When it comes to formation of soil, the equation is pretty daunting. About 1 cm for every 200 years in a tropical environment.
Given that you want to cover 65 meter buildings with soil at a height of 1 meter, the amount of time would be the number of centimeters times 200 years.
6600 cm x 200 years= 1,320,000 years
That's a lot of time.
As to Subsidence, that's going to depend greatly on the ground you build it on, and quite honestly, no one is going to want to build atop a region that unstable. I live in a place where this can happen. Believe me when I say that no one is looking to build on top of the sunken building, because they know it's unstable. It's often a result of limestone, karst topography and a shifting water table.
Yes, buildings can unevenly sink sometimes as much as 1 meter a year, but generally they reach a tipping point, where they either stabilize or--half the house falls into the newly formed sink hole. Generally they do not uniformly "sink." That seems to be what you are picturing but it rarely happens this way, and would be strange indeed. There are measurements of places where they have said like "sinking at 2 feet a a year" or something, but you have to realize that is the AVERAGE. There are always places where it's more or less, and it's hell on a building when the left side is 1 foot higher than a the right.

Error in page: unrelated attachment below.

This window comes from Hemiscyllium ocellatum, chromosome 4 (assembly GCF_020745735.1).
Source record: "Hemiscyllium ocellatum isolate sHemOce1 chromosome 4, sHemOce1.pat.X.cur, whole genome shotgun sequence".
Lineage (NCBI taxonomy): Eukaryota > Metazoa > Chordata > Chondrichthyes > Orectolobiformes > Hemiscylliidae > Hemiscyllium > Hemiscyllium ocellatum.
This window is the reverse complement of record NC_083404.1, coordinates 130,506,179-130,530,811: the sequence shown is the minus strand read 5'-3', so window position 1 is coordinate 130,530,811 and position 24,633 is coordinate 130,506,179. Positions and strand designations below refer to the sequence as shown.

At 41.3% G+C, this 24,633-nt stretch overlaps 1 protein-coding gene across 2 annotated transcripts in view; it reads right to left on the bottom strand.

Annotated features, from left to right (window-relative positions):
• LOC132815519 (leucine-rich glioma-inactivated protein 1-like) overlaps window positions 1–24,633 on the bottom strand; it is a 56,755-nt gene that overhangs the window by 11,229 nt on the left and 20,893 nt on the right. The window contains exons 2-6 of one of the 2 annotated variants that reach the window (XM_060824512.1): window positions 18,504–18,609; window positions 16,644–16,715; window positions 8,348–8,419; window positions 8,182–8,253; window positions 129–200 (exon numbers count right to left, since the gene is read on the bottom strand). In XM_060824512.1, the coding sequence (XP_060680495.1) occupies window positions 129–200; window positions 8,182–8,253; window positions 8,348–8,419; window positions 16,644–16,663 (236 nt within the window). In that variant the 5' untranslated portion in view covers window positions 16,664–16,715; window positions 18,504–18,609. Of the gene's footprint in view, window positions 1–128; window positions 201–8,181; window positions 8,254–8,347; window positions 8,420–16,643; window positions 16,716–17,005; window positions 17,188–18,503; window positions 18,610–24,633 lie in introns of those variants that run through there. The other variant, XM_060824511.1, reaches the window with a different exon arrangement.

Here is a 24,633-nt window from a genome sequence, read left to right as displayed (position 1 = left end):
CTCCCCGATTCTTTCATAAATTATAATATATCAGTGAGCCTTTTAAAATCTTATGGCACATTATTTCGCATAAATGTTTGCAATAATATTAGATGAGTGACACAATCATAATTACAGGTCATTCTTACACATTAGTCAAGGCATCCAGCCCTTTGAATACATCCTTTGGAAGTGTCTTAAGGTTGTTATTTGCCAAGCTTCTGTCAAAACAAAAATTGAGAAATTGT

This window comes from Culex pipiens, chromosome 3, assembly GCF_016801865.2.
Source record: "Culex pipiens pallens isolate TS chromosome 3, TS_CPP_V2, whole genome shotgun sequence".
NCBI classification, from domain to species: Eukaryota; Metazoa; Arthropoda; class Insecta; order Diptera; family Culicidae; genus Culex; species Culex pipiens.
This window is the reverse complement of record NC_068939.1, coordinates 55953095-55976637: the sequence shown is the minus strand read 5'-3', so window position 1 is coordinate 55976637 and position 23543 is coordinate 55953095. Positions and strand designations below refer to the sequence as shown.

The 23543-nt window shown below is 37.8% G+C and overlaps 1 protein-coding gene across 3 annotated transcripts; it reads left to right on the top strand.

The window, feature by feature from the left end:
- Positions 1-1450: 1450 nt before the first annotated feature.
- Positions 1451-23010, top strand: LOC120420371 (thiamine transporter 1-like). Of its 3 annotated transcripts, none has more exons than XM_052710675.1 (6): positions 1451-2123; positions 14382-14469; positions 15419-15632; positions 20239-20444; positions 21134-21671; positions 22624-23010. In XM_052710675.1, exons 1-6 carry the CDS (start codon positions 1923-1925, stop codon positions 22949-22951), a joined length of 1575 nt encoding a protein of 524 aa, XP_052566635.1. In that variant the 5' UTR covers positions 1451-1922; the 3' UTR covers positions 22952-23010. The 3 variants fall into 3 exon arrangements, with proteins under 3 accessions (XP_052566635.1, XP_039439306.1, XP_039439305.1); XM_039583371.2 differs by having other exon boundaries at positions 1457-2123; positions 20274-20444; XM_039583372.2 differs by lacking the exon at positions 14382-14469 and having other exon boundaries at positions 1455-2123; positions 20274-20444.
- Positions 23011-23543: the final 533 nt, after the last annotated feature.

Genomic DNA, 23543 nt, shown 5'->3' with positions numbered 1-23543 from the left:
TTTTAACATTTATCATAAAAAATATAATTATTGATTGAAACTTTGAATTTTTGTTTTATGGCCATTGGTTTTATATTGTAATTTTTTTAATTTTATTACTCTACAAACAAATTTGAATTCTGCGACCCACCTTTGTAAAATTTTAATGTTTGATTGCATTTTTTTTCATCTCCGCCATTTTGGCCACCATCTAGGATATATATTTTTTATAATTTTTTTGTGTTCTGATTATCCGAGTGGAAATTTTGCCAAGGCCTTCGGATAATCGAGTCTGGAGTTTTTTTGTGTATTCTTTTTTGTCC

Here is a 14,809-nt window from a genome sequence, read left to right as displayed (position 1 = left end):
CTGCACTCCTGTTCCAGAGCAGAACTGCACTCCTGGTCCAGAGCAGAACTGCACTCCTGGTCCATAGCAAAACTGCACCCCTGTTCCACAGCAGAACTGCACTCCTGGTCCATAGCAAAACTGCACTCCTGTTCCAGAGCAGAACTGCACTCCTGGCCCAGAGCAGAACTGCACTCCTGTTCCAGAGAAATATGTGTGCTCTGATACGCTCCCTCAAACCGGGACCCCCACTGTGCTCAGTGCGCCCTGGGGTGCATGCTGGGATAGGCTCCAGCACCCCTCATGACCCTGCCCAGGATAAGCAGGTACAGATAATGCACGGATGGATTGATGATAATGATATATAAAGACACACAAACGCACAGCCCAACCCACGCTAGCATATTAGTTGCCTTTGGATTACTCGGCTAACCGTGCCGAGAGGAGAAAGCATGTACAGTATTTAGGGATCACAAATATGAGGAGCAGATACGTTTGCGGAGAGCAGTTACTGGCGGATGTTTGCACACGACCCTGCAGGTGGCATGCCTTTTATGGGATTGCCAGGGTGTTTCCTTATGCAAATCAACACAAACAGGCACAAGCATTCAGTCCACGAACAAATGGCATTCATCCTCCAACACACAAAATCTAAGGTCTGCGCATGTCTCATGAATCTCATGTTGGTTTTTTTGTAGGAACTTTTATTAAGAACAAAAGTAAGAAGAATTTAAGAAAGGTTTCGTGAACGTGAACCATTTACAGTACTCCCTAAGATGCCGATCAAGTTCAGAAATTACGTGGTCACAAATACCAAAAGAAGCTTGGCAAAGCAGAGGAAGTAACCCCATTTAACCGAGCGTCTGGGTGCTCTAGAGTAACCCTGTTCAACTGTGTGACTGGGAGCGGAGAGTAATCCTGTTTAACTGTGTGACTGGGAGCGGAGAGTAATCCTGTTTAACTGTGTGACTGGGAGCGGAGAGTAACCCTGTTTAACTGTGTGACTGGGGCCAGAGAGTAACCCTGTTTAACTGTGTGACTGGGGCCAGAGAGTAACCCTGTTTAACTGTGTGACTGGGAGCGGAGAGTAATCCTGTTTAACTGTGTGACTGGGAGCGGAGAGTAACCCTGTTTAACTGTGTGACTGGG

I cannot give you an equation for this one because rates of subsidence vary widely, from place to place and soil condition to soil condition.
If the buildings are in use, folks may clear things away, or strengthen foundations.
It's a better idea to have a sudden disaster hide buildings under rubble that was then used as a foundation. Or-- your city dwellers can deliberately build at a higher grade for plumbing like Seattle! Check out their underground buildings!
If a ruler or society decides that they want to rebuild at a certain level, they can preserve the lower levels, sometimes because the original owners complain, sometimes because they want room for sewers, do not underestimate the power of public works systems.Some can just be closed off when building another section and forgotten--there are abandoned subway platforms like this.
The issue with natural covering up of dungeons rather than conscious building is that in-fill is more likely to happen. It's not...like a lot of fun for people to dig out an old city, but it is fun for them to explore it. The only way that can happen is if people actually build over it.